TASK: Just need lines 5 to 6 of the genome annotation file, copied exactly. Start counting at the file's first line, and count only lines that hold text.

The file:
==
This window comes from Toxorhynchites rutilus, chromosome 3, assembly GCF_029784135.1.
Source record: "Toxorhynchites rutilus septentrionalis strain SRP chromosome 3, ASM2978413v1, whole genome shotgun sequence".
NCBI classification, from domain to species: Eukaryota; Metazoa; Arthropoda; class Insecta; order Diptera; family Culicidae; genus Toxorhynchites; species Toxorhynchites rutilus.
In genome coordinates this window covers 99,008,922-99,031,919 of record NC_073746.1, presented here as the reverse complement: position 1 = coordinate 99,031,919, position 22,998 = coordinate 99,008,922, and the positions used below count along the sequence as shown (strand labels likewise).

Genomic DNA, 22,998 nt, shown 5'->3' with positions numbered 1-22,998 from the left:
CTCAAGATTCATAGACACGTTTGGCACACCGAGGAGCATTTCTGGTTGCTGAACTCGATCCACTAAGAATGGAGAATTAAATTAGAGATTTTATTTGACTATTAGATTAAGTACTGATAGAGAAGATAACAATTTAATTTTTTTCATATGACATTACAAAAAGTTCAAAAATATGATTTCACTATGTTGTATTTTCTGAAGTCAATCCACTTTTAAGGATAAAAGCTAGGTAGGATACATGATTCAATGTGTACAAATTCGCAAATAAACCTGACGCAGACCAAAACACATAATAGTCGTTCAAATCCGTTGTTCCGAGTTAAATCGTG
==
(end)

Genomic DNA, 22,998 nt, shown 5'->3' with positions numbered 1-22,998 from the left:
CTCAAGATTCATAGACACGTTTGGCACACCGAGGAGCATTTCTGGTTGCTGAACTCGATCCACTAAGAATGGAGAATTAAATTAGAGATTTTATTTGACTATTAGATTAAGTACTGATAGAGAAGATAACAATTTAATTTTTTTCATATGACATTACAAAAAGTTCAAAAATATGATTTCACTATGTTGTATTTTCTGAAGTCAATCCACTTTTAAGGATAAAAGCTAGGTAGGATACATGATTCAATGTGTACAAATTCGCAAATAAACCTGACGCAGACCAAAACACATAATAGTCGTTCAAATCCGTTGTTCCGAGTTAAATCGTG